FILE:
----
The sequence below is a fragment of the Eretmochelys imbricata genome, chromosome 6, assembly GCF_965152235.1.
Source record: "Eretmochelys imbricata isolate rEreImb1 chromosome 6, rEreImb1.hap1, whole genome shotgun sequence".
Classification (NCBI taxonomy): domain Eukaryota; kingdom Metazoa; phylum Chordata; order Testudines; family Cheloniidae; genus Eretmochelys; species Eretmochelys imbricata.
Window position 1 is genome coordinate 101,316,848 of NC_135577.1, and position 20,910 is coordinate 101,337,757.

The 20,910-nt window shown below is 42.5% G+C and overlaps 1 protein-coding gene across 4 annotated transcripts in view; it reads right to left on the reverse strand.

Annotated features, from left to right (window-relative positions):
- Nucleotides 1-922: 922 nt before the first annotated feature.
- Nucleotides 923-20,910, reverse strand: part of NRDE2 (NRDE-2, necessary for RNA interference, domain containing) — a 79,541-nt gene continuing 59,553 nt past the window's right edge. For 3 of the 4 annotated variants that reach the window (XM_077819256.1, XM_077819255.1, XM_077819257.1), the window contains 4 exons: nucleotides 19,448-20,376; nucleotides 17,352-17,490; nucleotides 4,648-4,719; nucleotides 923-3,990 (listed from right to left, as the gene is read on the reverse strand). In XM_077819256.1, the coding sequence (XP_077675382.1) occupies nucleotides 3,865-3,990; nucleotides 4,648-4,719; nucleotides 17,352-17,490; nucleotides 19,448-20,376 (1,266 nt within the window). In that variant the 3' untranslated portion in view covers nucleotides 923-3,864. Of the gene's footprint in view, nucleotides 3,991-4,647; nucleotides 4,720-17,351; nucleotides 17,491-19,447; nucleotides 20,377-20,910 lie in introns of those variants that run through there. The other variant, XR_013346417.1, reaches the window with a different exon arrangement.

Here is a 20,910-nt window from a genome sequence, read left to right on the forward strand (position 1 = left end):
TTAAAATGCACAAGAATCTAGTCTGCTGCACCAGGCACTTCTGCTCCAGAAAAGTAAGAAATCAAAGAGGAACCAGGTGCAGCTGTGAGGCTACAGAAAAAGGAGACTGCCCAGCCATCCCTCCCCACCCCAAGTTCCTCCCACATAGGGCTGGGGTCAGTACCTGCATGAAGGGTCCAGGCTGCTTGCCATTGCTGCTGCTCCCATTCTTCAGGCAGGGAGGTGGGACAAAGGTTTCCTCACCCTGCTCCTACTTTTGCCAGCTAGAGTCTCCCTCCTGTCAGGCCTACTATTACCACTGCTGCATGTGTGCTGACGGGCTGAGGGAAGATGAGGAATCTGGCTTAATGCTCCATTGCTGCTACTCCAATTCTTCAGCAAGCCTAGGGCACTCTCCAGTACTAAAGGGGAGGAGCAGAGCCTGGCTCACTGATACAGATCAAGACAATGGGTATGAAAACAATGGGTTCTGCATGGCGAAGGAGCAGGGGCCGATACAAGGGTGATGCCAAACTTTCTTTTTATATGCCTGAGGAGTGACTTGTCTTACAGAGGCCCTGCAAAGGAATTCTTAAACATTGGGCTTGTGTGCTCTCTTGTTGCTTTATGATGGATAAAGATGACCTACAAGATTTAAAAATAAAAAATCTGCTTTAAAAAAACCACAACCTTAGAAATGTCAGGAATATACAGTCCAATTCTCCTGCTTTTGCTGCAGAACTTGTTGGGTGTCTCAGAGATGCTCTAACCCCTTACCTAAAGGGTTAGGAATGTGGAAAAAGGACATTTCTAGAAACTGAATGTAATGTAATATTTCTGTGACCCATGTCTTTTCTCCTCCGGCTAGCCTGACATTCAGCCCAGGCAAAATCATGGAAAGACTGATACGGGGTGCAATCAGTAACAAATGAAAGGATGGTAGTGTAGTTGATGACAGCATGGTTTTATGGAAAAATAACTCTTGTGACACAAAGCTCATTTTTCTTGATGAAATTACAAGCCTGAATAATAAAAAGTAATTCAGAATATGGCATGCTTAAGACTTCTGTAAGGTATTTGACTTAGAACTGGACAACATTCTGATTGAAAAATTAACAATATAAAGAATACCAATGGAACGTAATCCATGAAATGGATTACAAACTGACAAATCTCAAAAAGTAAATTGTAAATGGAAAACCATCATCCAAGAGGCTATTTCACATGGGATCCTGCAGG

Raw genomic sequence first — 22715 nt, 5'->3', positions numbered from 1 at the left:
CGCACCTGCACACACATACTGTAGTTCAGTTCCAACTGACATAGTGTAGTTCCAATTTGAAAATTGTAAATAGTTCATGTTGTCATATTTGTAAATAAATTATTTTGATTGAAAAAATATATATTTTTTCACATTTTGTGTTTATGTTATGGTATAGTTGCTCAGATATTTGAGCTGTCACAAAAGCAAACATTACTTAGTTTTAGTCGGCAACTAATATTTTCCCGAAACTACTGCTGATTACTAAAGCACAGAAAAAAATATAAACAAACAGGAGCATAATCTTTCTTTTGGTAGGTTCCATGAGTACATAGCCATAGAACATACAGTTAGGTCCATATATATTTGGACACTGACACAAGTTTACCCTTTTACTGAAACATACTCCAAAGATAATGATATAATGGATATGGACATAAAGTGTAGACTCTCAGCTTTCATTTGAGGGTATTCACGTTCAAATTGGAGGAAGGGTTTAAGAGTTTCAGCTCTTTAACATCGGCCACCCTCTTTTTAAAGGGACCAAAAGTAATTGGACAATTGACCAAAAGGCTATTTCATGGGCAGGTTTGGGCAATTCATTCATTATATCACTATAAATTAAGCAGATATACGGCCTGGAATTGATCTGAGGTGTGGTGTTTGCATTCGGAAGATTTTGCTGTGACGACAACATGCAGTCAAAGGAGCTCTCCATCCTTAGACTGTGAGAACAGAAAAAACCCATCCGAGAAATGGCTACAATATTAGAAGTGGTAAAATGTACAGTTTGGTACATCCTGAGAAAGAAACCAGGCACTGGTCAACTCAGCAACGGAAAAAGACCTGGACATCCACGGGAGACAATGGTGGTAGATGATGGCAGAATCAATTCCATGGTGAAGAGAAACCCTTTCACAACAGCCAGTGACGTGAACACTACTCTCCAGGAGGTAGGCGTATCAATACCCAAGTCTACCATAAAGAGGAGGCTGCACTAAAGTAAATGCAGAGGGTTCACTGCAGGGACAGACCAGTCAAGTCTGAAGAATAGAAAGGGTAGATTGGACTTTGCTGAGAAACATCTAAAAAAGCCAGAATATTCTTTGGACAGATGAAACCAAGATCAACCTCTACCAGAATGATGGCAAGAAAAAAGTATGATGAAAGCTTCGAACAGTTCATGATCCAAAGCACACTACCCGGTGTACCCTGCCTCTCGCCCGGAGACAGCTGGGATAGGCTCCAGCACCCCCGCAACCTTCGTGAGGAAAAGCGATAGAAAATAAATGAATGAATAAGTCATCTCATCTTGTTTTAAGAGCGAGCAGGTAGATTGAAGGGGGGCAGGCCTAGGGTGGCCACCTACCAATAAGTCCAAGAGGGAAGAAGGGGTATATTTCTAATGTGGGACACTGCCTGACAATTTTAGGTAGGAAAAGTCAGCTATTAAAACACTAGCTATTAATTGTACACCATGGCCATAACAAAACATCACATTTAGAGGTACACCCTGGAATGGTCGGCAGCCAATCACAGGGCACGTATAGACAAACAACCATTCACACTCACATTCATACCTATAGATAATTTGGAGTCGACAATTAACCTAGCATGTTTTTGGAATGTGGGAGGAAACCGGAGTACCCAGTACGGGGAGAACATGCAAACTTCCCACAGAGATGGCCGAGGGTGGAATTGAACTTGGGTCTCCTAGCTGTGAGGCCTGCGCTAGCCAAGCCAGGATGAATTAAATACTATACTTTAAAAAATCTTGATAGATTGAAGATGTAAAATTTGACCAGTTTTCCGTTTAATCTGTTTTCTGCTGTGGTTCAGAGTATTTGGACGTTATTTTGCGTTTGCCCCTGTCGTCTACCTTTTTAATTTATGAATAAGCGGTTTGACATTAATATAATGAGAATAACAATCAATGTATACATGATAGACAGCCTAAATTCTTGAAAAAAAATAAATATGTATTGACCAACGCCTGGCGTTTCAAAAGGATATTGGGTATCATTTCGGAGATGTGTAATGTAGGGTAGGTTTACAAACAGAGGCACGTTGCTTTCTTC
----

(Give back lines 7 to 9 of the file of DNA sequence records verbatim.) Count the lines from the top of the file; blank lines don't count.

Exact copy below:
- Nucleotides 1-922: 922 nt before the first annotated feature.
- Nucleotides 923-20,910, reverse strand: part of NRDE2 (NRDE-2, necessary for RNA interference, domain containing) — a 79,541-nt gene continuing 59,553 nt past the window's right edge. For 3 of the 4 annotated variants that reach the window (XM_077819256.1, XM_077819255.1, XM_077819257.1), the window contains 4 exons: nucleotides 19,448-20,376; nucleotides 17,352-17,490; nucleotides 4,648-4,719; nucleotides 923-3,990 (listed from right to left, as the gene is read on the reverse strand). In XM_077819256.1, the coding sequence (XP_077675382.1) occupies nucleotides 3,865-3,990; nucleotides 4,648-4,719; nucleotides 17,352-17,490; nucleotides 19,448-20,376 (1,266 nt within the window). In that variant the 3' untranslated portion in view covers nucleotides 923-3,864. Of the gene's footprint in view, nucleotides 3,991-4,647; nucleotides 4,720-17,351; nucleotides 17,491-19,447; nucleotides 20,377-20,910 lie in introns of those variants that run through there. The other variant, XR_013346417.1, reaches the window with a different exon arrangement.

Here is a 20,910-nt window from a genome sequence, read left to right on the forward strand (position 1 = left end):